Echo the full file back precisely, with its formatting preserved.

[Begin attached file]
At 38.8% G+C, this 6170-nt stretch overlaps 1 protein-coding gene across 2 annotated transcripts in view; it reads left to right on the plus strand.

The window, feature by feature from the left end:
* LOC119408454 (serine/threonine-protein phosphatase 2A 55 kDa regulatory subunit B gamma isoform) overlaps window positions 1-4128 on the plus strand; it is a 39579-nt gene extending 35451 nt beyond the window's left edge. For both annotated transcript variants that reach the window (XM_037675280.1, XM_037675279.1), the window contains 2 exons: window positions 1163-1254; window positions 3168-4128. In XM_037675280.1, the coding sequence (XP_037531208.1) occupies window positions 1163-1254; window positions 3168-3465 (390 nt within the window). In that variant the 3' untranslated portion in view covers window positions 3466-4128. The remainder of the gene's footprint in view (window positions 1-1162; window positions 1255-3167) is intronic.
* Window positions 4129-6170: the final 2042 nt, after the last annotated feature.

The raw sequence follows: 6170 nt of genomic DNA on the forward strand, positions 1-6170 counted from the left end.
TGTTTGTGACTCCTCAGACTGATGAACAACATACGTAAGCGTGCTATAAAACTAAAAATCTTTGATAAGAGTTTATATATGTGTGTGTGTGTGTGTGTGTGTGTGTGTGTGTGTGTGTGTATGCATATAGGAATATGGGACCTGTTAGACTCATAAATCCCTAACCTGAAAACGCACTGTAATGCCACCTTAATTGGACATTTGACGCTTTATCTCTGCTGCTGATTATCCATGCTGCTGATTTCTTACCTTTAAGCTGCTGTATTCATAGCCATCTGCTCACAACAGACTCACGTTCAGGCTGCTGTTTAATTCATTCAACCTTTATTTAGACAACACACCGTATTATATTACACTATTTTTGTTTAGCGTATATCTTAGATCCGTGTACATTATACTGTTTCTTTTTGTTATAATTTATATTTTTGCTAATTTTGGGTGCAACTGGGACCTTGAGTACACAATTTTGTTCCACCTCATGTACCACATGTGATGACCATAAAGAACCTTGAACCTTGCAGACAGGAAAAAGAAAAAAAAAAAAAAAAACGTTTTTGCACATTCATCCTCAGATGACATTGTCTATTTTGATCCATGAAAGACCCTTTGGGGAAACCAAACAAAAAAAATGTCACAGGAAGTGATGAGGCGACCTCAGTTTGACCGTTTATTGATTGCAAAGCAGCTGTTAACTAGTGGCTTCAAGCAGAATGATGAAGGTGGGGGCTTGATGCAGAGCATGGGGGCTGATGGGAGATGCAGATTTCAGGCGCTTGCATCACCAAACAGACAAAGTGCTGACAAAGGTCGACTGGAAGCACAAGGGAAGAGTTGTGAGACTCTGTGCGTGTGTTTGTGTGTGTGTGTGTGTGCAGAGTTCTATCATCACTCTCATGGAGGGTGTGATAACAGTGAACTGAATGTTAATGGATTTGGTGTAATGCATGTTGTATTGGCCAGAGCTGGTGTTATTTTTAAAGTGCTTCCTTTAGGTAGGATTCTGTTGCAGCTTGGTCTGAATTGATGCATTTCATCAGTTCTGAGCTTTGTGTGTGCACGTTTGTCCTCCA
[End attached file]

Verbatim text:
At 38.8% G+C, this 6170-nt stretch overlaps 1 protein-coding gene across 2 annotated transcripts in view; it reads left to right on the plus strand.

The window, feature by feature from the left end:
* LOC119408454 (serine/threonine-protein phosphatase 2A 55 kDa regulatory subunit B gamma isoform) overlaps window positions 1-4128 on the plus strand; it is a 39579-nt gene extending 35451 nt beyond the window's left edge. For both annotated transcript variants that reach the window (XM_037675280.1, XM_037675279.1), the window contains 2 exons: window positions 1163-1254; window positions 3168-4128. In XM_037675280.1, the coding sequence (XP_037531208.1) occupies window positions 1163-1254; window positions 3168-3465 (390 nt within the window). In that variant the 3' untranslated portion in view covers window positions 3466-4128. The remainder of the gene's footprint in view (window positions 1-1162; window positions 1255-3167) is intronic.
* Window positions 4129-6170: the final 2042 nt, after the last annotated feature.

The raw sequence follows: 6170 nt of genomic DNA on the forward strand, positions 1-6170 counted from the left end.
TGTTTGTGACTCCTCAGACTGATGAACAACATACGTAAGCGTGCTATAAAACTAAAAATCTTTGATAAGAGTTTATATATGTGTGTGTGTGTGTGTGTGTGTGTGTGTGTGTGTGTGTGTATGCATATAGGAATATGGGACCTGTTAGACTCATAAATCCCTAACCTGAAAACGCACTGTAATGCCACCTTAATTGGACATTTGACGCTTTATCTCTGCTGCTGATTATCCATGCTGCTGATTTCTTACCTTTAAGCTGCTGTATTCATAGCCATCTGCTCACAACAGACTCACGTTCAGGCTGCTGTTTAATTCATTCAACCTTTATTTAGACAACACACCGTATTATATTACACTATTTTTGTTTAGCGTATATCTTAGATCCGTGTACATTATACTGTTTCTTTTTGTTATAATTTATATTTTTGCTAATTTTGGGTGCAACTGGGACCTTGAGTACACAATTTTGTTCCACCTCATGTACCACATGTGATGACCATAAAGAACCTTGAACCTTGCAGACAGGAAAAAGAAAAAAAAAAAAAAAAACGTTTTTGCACATTCATCCTCAGATGACATTGTCTATTTTGATCCATGAAAGACCCTTTGGGGAAACCAAACAAAAAAAATGTCACAGGAAGTGATGAGGCGACCTCAGTTTGACCGTTTATTGATTGCAAAGCAGCTGTTAACTAGTGGCTTCAAGCAGAATGATGAAGGTGGGGGCTTGATGCAGAGCATGGGGGCTGATGGGAGATGCAGATTTCAGGCGCTTGCATCACCAAACAGACAAAGTGCTGACAAAGGTCGACTGGAAGCACAAGGGAAGAGTTGTGAGACTCTGTGCGTGTGTTTGTGTGTGTGTGTGTGTGCAGAGTTCTATCATCACTCTCATGGAGGGTGTGATAACAGTGAACTGAATGTTAATGGATTTGGTGTAATGCATGTTGTATTGGCCAGAGCTGGTGTTATTTTTAAAGTGCTTCCTTTAGGTAGGATTCTGTTGCAGCTTGGTCTGAATTGATGCATTTCATCAGTTCTGAGCTTTGTGTGTGCACGTTTGTCCTCCA